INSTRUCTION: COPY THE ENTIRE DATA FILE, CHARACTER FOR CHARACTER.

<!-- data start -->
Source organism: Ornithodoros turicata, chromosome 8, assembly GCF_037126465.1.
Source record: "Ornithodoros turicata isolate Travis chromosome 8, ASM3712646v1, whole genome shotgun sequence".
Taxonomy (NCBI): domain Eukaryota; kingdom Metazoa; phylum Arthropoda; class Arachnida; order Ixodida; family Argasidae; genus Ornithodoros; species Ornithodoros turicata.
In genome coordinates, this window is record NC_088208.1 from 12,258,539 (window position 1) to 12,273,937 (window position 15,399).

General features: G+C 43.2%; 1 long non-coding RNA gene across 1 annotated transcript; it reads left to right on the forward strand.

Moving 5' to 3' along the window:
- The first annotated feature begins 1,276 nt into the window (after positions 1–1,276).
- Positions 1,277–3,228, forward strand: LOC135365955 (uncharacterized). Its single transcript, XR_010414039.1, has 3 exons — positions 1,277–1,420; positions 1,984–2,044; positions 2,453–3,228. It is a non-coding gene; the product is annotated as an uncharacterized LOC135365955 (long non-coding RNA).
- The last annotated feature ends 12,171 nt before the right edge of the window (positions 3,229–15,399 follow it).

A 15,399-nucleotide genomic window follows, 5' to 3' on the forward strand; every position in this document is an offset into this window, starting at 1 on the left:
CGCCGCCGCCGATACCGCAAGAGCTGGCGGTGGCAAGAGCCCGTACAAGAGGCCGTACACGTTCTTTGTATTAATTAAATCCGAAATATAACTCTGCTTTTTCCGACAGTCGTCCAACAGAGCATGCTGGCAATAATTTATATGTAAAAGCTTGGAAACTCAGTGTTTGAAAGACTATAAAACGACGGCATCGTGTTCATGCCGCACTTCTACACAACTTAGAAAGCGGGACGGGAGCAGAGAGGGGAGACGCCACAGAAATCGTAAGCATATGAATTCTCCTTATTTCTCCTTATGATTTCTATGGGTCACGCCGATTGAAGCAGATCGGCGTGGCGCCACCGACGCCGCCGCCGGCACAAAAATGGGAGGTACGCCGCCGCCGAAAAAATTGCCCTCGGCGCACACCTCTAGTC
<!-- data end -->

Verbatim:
Source organism: Ornithodoros turicata, chromosome 8, assembly GCF_037126465.1.
Source record: "Ornithodoros turicata isolate Travis chromosome 8, ASM3712646v1, whole genome shotgun sequence".
Taxonomy (NCBI): domain Eukaryota; kingdom Metazoa; phylum Arthropoda; class Arachnida; order Ixodida; family Argasidae; genus Ornithodoros; species Ornithodoros turicata.
In genome coordinates, this window is record NC_088208.1 from 12,258,539 (window position 1) to 12,273,937 (window position 15,399).

General features: G+C 43.2%; 1 long non-coding RNA gene across 1 annotated transcript; it reads left to right on the forward strand.

Moving 5' to 3' along the window:
- The first annotated feature begins 1,276 nt into the window (after positions 1–1,276).
- Positions 1,277–3,228, forward strand: LOC135365955 (uncharacterized). Its single transcript, XR_010414039.1, has 3 exons — positions 1,277–1,420; positions 1,984–2,044; positions 2,453–3,228. It is a non-coding gene; the product is annotated as an uncharacterized LOC135365955 (long non-coding RNA).
- The last annotated feature ends 12,171 nt before the right edge of the window (positions 3,229–15,399 follow it).

A 15,399-nucleotide genomic window follows, 5' to 3' on the forward strand; every position in this document is an offset into this window, starting at 1 on the left:
CGCCGCCGCCGATACCGCAAGAGCTGGCGGTGGCAAGAGCCCGTACAAGAGGCCGTACACGTTCTTTGTATTAATTAAATCCGAAATATAACTCTGCTTTTTCCGACAGTCGTCCAACAGAGCATGCTGGCAATAATTTATATGTAAAAGCTTGGAAACTCAGTGTTTGAAAGACTATAAAACGACGGCATCGTGTTCATGCCGCACTTCTACACAACTTAGAAAGCGGGACGGGAGCAGAGAGGGGAGACGCCACAGAAATCGTAAGCATATGAATTCTCCTTATTTCTCCTTATGATTTCTATGGGTCACGCCGATTGAAGCAGATCGGCGTGGCGCCACCGACGCCGCCGCCGGCACAAAAATGGGAGGTACGCCGCCGCCGAAAAAATTGCCCTCGGCGCACACCTCTAGTC